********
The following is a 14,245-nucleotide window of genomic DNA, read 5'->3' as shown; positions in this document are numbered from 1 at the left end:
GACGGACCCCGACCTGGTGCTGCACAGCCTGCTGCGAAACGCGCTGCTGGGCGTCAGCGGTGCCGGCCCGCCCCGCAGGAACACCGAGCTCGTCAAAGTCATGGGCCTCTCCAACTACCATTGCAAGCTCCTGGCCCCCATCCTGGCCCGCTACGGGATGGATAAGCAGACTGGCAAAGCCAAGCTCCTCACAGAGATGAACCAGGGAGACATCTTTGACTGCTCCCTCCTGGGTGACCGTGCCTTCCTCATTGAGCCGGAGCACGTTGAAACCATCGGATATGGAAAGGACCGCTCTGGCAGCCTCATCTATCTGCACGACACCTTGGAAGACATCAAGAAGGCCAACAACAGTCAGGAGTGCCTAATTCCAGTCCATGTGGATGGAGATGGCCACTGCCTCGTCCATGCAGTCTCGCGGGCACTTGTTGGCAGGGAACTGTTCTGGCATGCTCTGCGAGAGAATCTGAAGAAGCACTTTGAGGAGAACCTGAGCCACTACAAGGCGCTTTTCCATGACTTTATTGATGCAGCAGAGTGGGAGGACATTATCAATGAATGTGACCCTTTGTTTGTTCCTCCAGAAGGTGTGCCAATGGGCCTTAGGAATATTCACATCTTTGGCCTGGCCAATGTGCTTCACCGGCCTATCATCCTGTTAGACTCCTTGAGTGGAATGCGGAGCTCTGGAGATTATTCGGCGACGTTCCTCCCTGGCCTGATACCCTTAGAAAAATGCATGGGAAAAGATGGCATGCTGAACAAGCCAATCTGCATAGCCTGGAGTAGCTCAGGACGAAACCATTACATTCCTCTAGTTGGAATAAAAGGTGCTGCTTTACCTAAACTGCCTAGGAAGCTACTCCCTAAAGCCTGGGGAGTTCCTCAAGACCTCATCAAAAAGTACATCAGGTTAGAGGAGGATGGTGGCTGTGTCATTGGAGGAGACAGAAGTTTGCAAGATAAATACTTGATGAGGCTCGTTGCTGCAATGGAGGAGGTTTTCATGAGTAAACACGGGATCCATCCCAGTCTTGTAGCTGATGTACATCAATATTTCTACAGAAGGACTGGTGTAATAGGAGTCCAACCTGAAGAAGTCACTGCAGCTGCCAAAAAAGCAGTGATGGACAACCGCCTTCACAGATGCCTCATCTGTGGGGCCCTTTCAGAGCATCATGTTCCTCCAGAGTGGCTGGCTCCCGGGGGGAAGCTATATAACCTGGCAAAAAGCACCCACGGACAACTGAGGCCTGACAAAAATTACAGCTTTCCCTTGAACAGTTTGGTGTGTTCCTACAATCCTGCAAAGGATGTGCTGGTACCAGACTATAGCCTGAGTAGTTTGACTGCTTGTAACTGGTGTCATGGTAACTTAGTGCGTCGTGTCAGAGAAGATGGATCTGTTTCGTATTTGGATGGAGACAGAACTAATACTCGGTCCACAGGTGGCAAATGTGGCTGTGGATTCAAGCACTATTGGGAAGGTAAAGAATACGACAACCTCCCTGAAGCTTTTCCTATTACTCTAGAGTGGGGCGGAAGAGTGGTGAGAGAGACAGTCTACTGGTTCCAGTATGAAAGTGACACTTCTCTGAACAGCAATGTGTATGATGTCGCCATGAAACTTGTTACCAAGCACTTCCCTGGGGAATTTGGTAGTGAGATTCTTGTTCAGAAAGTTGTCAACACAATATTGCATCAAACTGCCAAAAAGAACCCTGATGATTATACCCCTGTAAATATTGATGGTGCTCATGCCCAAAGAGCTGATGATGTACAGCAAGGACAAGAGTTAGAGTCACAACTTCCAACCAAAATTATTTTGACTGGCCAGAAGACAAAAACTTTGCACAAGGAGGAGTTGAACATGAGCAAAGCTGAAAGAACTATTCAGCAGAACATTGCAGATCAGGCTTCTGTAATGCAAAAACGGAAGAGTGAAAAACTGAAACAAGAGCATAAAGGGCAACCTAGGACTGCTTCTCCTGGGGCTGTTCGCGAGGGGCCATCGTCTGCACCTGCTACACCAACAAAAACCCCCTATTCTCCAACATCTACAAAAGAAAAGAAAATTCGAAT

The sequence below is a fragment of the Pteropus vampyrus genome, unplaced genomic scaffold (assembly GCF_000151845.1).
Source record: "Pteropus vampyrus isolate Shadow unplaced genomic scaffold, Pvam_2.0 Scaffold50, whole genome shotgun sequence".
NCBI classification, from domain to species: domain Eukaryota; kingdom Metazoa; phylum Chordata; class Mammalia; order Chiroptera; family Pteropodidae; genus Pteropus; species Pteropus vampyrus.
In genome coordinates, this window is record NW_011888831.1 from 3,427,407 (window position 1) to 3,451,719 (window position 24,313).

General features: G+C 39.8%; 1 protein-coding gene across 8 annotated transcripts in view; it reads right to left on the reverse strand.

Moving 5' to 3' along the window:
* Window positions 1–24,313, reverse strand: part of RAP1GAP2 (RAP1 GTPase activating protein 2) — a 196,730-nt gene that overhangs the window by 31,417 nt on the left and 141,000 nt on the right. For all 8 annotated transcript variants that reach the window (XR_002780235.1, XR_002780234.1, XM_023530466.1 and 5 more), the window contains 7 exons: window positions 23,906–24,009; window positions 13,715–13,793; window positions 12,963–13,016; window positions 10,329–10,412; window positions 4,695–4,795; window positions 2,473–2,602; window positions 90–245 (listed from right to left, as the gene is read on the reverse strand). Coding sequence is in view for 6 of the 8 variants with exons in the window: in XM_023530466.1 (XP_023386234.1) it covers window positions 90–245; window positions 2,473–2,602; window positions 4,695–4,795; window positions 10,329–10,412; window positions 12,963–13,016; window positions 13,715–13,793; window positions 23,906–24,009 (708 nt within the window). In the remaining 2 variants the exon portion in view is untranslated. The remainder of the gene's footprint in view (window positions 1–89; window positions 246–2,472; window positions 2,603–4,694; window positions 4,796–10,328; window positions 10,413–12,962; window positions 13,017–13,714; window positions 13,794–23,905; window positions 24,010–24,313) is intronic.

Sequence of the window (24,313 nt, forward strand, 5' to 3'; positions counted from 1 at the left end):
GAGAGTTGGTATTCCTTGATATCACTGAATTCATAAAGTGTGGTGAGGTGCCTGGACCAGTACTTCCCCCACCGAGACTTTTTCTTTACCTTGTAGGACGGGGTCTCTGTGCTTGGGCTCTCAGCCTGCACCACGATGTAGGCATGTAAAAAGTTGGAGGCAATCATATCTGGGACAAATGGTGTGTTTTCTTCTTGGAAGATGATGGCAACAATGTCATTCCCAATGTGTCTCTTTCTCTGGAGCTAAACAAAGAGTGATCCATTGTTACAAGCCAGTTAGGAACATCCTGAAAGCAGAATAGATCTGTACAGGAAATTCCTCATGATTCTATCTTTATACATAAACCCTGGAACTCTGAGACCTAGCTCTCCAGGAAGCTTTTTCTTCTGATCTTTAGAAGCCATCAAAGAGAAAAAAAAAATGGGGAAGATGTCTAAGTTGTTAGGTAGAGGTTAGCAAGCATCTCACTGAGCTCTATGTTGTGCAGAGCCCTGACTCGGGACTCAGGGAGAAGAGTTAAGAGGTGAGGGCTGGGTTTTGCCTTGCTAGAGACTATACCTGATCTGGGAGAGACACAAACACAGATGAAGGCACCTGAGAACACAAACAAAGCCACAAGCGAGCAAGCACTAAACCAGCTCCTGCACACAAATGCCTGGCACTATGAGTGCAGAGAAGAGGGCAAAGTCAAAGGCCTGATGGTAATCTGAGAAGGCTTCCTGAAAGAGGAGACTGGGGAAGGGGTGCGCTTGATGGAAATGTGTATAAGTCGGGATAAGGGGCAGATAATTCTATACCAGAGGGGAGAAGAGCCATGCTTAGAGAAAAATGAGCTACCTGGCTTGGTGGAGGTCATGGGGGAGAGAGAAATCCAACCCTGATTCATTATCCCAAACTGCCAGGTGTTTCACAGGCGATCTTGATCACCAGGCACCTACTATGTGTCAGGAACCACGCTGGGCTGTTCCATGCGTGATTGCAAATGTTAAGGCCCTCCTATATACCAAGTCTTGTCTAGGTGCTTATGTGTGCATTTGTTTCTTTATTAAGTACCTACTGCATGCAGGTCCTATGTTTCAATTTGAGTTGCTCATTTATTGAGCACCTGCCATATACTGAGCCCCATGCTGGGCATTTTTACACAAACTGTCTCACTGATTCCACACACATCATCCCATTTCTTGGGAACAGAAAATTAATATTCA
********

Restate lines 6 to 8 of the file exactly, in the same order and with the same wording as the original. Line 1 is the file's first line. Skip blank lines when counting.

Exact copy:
In genome coordinates, this window is record NW_011888831.1 from 3,427,407 (window position 1) to 3,451,719 (window position 24,313).

General features: G+C 39.8%; 1 protein-coding gene across 8 annotated transcripts in view; it reads right to left on the reverse strand.

Moving 5' to 3' along the window: